By B15MiLl4hcodingcolor. Cutlery and Kitchen Knives. At Thursday, October 25th 2018, 00:12:09 AM.
The Global knife story started in 1985 when Japanese designer Komin Yamada set out to create a new take on the humble kitchen knife. Using the finest materials available and employing the most modern design principles he made a line of kitchen knives that were easy to use, safe, and hygienic.
Knife blocks are a very popular way to store kitchen knives. If you buy a knife set, storage blocks are often included. You can also buy stand alone knife blocks in various sizes. Knife blocks provide safety and convenience, but they take up counter space and can be difficult to clean when necessary. It is important to make sure your knives are clean and dry before you store them in a block. Moisture, dirt and food particles can get stuck in the slots and cleaning the slots is not usually easy though a can of compressed air can help.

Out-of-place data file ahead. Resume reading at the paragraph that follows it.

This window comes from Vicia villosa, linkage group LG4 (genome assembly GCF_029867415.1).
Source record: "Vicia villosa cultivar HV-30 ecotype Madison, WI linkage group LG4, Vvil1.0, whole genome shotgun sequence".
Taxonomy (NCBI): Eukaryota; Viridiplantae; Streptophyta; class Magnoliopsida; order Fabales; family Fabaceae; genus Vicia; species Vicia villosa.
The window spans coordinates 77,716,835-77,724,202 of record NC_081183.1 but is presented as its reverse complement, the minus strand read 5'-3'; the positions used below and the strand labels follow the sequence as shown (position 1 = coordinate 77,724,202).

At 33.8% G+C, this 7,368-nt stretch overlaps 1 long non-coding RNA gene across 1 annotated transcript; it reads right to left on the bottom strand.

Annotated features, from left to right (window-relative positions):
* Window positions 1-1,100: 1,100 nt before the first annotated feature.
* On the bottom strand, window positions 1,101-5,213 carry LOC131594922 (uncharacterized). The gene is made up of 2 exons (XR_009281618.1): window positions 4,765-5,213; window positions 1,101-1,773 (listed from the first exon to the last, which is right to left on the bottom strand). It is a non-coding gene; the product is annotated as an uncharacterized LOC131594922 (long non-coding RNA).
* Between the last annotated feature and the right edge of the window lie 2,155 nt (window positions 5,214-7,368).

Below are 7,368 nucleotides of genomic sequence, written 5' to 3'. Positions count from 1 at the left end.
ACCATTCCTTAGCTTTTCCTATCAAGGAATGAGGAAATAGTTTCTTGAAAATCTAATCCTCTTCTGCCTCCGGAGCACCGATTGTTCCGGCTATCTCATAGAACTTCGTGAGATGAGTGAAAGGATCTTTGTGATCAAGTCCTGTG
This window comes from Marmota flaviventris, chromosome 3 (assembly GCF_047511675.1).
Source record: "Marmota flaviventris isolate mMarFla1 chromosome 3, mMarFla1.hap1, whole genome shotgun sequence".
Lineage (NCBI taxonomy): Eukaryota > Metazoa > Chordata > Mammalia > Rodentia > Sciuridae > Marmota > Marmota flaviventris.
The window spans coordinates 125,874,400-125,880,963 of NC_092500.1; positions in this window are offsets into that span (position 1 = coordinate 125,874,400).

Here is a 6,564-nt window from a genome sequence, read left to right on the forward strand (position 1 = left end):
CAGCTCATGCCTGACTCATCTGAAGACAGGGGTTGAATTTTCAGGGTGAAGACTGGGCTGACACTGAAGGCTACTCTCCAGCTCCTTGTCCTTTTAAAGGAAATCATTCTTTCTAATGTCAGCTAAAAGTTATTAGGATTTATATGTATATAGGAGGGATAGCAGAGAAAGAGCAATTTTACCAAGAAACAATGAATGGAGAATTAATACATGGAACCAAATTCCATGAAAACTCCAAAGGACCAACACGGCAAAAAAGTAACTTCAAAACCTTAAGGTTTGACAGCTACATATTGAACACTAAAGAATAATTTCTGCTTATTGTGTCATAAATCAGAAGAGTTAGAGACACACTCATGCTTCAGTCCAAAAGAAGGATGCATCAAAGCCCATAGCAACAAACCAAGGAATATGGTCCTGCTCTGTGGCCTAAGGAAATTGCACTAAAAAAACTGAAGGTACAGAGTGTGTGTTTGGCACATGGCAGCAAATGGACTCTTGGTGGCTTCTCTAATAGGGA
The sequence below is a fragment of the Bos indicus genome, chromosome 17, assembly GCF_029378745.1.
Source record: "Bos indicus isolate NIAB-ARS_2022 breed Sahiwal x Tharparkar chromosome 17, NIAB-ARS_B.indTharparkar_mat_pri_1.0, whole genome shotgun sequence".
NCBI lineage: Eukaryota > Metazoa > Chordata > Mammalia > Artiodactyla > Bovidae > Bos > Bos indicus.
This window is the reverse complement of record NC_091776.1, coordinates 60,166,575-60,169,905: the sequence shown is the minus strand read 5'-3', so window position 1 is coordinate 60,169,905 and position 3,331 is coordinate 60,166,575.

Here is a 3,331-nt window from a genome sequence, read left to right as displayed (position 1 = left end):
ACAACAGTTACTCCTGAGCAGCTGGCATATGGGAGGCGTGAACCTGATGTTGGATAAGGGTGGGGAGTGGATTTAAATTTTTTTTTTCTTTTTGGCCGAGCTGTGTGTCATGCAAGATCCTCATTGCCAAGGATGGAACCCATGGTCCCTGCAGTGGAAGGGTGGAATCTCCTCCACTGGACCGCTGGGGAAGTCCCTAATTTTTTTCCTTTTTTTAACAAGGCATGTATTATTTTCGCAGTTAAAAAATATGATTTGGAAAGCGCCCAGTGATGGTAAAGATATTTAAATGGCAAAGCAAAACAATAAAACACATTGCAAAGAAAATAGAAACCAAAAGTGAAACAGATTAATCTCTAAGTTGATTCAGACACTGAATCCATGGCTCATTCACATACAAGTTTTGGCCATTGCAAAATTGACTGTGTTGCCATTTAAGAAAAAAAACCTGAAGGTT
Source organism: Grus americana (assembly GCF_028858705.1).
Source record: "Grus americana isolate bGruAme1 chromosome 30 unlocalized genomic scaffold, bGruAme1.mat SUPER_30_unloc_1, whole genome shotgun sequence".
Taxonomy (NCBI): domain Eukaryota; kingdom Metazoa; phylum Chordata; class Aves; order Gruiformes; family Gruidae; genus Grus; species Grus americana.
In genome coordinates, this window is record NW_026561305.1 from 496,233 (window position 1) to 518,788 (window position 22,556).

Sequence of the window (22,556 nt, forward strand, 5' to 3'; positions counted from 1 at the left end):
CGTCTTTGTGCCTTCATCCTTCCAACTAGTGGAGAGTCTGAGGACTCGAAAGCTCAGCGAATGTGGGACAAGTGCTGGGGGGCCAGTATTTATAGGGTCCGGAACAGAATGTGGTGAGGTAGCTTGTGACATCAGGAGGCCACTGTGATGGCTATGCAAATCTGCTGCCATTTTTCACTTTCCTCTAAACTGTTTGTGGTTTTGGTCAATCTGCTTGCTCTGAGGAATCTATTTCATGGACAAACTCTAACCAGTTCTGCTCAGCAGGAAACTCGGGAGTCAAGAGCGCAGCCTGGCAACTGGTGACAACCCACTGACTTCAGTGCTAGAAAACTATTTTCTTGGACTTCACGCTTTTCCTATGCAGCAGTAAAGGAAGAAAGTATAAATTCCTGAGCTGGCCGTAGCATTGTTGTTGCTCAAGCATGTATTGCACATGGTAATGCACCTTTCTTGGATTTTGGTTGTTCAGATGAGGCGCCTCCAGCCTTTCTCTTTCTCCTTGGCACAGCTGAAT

Generally steel is considered stainless if it contains at least 12% Chromium. The amount of Chromium is a debatable point some say 10.5% is enough for a steel to be stainless but when looking at most better quality stainless steels 12% - 14% seems to be the norm. That said Chromium is not the only element crucial to here. The quality of a kitchen knife varies considerably with the type of steel that the knife is made from. Many knives that are simply called stainless contain virtually no Carbon. Carbon is the element that allows steel to be hardened, hard steel will hold an edge better than soft steel thus providing better edge holding. Low Carbon Stainless typically has less than 0.03% Carbon, these tends to be used on inexpensive kitchen knives and other kitchen cutlery. They do not hold a very good edge and require frequent sharpening. Some telltale signs are highly shinny blades, often they are very thin and flexible knives, and commonly have serrated blades such as those seen on a bread knife.